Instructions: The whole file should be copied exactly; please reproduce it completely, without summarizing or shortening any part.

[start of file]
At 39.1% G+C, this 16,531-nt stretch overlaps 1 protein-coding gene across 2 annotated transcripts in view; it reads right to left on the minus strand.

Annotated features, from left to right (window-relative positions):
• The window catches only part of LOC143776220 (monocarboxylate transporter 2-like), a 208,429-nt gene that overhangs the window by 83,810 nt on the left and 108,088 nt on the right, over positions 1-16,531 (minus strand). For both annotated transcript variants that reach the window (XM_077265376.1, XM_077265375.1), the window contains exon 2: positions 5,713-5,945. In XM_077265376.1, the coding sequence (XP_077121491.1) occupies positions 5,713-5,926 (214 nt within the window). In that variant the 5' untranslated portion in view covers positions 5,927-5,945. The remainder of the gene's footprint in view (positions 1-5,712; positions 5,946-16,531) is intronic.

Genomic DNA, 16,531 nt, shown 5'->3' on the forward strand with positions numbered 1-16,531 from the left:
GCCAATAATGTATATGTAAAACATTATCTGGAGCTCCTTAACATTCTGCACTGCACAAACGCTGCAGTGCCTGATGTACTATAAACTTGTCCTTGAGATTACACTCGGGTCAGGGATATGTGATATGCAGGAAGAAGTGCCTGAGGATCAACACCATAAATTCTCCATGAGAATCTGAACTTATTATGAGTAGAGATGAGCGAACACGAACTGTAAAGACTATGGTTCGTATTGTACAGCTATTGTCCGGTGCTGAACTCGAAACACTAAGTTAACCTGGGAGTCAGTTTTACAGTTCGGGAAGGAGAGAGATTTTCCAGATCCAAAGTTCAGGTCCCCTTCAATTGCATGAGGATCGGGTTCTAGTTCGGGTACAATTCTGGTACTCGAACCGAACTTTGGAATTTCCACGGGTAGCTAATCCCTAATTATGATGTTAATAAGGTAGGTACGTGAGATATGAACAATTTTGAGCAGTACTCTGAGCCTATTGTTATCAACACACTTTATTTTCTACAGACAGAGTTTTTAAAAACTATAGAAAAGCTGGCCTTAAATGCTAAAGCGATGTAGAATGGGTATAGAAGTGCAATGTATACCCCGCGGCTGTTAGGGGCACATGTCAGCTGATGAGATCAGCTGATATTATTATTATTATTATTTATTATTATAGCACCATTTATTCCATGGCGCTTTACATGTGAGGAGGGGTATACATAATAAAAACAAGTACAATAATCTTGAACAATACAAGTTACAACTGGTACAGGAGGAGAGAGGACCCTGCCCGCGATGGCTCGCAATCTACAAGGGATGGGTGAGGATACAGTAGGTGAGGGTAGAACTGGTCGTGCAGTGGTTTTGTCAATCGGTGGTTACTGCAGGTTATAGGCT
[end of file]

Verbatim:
At 39.1% G+C, this 16,531-nt stretch overlaps 1 protein-coding gene across 2 annotated transcripts in view; it reads right to left on the minus strand.

Annotated features, from left to right (window-relative positions):
• The window catches only part of LOC143776220 (monocarboxylate transporter 2-like), a 208,429-nt gene that overhangs the window by 83,810 nt on the left and 108,088 nt on the right, over positions 1-16,531 (minus strand). For both annotated transcript variants that reach the window (XM_077265376.1, XM_077265375.1), the window contains exon 2: positions 5,713-5,945. In XM_077265376.1, the coding sequence (XP_077121491.1) occupies positions 5,713-5,926 (214 nt within the window). In that variant the 5' untranslated portion in view covers positions 5,927-5,945. The remainder of the gene's footprint in view (positions 1-5,712; positions 5,946-16,531) is intronic.

Genomic DNA, 16,531 nt, shown 5'->3' on the forward strand with positions numbered 1-16,531 from the left:
GCCAATAATGTATATGTAAAACATTATCTGGAGCTCCTTAACATTCTGCACTGCACAAACGCTGCAGTGCCTGATGTACTATAAACTTGTCCTTGAGATTACACTCGGGTCAGGGATATGTGATATGCAGGAAGAAGTGCCTGAGGATCAACACCATAAATTCTCCATGAGAATCTGAACTTATTATGAGTAGAGATGAGCGAACACGAACTGTAAAGACTATGGTTCGTATTGTACAGCTATTGTCCGGTGCTGAACTCGAAACACTAAGTTAACCTGGGAGTCAGTTTTACAGTTCGGGAAGGAGAGAGATTTTCCAGATCCAAAGTTCAGGTCCCCTTCAATTGCATGAGGATCGGGTTCTAGTTCGGGTACAATTCTGGTACTCGAACCGAACTTTGGAATTTCCACGGGTAGCTAATCCCTAATTATGATGTTAATAAGGTAGGTACGTGAGATATGAACAATTTTGAGCAGTACTCTGAGCCTATTGTTATCAACACACTTTATTTTCTACAGACAGAGTTTTTAAAAACTATAGAAAAGCTGGCCTTAAATGCTAAAGCGATGTAGAATGGGTATAGAAGTGCAATGTATACCCCGCGGCTGTTAGGGGCACATGTCAGCTGATGAGATCAGCTGATATTATTATTATTATTATTTATTATTATAGCACCATTTATTCCATGGCGCTTTACATGTGAGGAGGGGTATACATAATAAAAACAAGTACAATAATCTTGAACAATACAAGTTACAACTGGTACAGGAGGAGAGAGGACCCTGCCCGCGATGGCTCGCAATCTACAAGGGATGGGTGAGGATACAGTAGGTGAGGGTAGAACTGGTCGTGCAGTGGTTTTGTCAATCGGTGGTTACTGCAGGTTATAGGCT